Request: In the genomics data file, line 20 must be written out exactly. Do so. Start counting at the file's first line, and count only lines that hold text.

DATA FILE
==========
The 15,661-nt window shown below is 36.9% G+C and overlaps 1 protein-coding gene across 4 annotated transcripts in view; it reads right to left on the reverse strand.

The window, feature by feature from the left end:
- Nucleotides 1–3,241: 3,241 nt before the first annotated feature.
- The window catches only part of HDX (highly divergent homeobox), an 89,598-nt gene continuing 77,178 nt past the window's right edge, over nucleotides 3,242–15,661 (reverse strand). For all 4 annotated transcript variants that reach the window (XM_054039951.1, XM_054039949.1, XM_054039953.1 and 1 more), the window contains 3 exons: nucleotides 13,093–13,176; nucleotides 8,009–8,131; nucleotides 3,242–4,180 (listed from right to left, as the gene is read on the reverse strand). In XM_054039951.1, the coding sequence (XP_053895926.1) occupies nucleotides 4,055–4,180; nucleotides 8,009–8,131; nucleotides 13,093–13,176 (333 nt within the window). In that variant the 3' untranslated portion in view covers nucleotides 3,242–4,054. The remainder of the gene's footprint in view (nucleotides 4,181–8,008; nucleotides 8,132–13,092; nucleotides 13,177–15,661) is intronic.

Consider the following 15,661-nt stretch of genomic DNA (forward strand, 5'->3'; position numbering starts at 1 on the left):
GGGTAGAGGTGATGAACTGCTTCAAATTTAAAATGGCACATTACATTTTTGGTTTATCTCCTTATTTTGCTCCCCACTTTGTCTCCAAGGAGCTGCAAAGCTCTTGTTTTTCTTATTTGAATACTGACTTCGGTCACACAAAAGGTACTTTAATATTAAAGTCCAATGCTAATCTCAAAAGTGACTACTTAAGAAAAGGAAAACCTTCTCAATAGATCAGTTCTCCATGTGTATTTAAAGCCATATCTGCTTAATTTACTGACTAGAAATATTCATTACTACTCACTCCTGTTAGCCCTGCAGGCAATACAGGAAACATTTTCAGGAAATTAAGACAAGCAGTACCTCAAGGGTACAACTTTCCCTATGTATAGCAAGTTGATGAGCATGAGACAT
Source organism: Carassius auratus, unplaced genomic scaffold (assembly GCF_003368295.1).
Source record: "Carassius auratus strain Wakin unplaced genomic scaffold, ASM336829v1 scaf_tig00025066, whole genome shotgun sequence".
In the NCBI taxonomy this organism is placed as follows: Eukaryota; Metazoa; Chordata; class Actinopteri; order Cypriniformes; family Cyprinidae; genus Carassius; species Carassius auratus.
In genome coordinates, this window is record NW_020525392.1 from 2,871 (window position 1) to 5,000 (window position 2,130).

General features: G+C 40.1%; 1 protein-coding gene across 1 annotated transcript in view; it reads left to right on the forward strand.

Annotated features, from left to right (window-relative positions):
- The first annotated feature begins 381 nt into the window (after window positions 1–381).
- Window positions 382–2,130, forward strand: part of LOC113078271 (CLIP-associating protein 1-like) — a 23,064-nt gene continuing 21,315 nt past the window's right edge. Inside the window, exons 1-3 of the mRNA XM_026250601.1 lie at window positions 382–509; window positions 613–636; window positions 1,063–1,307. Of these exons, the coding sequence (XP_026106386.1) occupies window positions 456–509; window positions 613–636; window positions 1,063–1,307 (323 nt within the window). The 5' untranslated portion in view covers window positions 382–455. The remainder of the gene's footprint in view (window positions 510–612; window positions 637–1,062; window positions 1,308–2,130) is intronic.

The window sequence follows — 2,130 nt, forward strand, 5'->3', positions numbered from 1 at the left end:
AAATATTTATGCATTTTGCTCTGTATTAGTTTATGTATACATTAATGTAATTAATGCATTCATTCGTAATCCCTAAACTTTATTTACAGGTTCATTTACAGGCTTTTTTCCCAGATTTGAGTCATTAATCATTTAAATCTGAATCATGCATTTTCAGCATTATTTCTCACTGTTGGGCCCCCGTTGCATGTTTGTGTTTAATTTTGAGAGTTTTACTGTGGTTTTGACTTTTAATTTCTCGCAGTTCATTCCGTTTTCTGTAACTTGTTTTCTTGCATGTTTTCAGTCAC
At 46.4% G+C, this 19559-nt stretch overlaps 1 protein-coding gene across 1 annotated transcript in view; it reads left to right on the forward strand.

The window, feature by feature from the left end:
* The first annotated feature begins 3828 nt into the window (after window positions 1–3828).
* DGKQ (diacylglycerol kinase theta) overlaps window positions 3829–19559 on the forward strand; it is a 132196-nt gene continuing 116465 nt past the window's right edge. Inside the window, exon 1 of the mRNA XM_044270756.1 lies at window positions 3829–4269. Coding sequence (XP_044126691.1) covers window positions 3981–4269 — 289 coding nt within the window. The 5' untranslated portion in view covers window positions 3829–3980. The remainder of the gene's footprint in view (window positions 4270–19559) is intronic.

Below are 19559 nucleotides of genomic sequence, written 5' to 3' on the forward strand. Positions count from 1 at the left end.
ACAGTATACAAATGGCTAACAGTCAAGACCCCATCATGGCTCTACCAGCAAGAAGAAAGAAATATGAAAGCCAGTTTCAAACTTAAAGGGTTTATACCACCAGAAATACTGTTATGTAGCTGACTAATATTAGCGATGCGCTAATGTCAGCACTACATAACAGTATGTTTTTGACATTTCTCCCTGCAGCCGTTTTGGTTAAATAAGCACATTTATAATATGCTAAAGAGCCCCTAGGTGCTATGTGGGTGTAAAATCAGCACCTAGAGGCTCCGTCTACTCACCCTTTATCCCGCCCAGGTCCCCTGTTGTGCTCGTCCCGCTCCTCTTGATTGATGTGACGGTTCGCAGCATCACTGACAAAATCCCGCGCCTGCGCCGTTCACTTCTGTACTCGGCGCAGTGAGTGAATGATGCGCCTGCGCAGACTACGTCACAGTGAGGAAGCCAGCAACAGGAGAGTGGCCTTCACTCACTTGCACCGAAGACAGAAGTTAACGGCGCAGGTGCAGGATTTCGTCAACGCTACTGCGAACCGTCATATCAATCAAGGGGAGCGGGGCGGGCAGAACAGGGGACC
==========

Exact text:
* DGKQ (diacylglycerol kinase theta) overlaps window positions 3829–19559 on the forward strand; it is a 132196-nt gene continuing 116465 nt past the window's right edge. Inside the window, exon 1 of the mRNA XM_044270756.1 lies at window positions 3829–4269. Coding sequence (XP_044126691.1) covers window positions 3981–4269 — 289 coding nt within the window. The 5' untranslated portion in view covers window positions 3829–3980. The remainder of the gene's footprint in view (window positions 4270–19559) is intronic.